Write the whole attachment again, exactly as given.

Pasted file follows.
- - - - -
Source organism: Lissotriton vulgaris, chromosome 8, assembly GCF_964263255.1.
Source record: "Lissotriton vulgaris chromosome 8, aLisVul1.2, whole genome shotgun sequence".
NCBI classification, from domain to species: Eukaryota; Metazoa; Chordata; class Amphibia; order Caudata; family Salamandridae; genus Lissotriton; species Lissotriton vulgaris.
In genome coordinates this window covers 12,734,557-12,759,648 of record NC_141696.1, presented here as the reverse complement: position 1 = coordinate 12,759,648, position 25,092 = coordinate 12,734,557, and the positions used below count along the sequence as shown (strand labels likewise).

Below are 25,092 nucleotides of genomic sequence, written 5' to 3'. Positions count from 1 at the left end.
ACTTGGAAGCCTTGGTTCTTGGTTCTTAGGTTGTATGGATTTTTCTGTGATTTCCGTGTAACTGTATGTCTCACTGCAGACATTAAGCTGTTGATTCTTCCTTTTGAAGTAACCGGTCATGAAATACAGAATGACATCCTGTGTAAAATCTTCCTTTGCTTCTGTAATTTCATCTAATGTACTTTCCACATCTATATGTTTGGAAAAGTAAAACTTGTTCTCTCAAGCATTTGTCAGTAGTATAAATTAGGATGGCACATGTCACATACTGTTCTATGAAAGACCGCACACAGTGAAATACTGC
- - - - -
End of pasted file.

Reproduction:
Source organism: Lissotriton vulgaris, chromosome 8, assembly GCF_964263255.1.
Source record: "Lissotriton vulgaris chromosome 8, aLisVul1.2, whole genome shotgun sequence".
NCBI classification, from domain to species: Eukaryota; Metazoa; Chordata; class Amphibia; order Caudata; family Salamandridae; genus Lissotriton; species Lissotriton vulgaris.
In genome coordinates this window covers 12,734,557-12,759,648 of record NC_141696.1, presented here as the reverse complement: position 1 = coordinate 12,759,648, position 25,092 = coordinate 12,734,557, and the positions used below count along the sequence as shown (strand labels likewise).

Below are 25,092 nucleotides of genomic sequence, written 5' to 3'. Positions count from 1 at the left end.
ACTTGGAAGCCTTGGTTCTTGGTTCTTAGGTTGTATGGATTTTTCTGTGATTTCCGTGTAACTGTATGTCTCACTGCAGACATTAAGCTGTTGATTCTTCCTTTTGAAGTAACCGGTCATGAAATACAGAATGACATCCTGTGTAAAATCTTCCTTTGCTTCTGTAATTTCATCTAATGTACTTTCCACATCTATATGTTTGGAAAAGTAAAACTTGTTCTCTCAAGCATTTGTCAGTAGTATAAATTAGGATGGCACATGTCACATACTGTTCTATGAAAGACCGCACACAGTGAAATACTGC